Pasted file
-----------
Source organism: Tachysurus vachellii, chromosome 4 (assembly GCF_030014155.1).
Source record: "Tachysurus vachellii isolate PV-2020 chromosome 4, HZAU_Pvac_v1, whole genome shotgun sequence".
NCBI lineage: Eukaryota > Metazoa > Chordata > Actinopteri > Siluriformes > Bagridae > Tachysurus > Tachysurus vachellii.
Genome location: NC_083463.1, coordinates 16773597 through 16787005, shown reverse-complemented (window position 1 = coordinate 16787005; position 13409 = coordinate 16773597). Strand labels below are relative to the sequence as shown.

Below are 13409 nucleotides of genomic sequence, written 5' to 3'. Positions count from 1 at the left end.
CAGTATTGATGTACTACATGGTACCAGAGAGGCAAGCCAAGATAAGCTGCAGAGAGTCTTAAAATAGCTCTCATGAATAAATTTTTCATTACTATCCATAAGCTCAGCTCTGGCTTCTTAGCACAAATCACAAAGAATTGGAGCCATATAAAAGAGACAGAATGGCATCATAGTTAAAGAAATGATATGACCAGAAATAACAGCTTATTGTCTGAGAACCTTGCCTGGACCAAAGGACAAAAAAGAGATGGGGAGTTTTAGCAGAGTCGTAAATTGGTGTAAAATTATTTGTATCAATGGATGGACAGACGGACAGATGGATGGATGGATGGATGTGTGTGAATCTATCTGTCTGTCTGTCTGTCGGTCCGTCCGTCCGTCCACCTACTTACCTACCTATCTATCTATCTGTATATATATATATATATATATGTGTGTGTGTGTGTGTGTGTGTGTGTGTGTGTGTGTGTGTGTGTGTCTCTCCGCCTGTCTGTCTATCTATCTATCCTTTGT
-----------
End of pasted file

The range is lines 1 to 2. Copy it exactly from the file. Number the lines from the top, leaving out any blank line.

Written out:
Source organism: Tachysurus vachellii, chromosome 4 (assembly GCF_030014155.1).
Source record: "Tachysurus vachellii isolate PV-2020 chromosome 4, HZAU_Pvac_v1, whole genome shotgun sequence".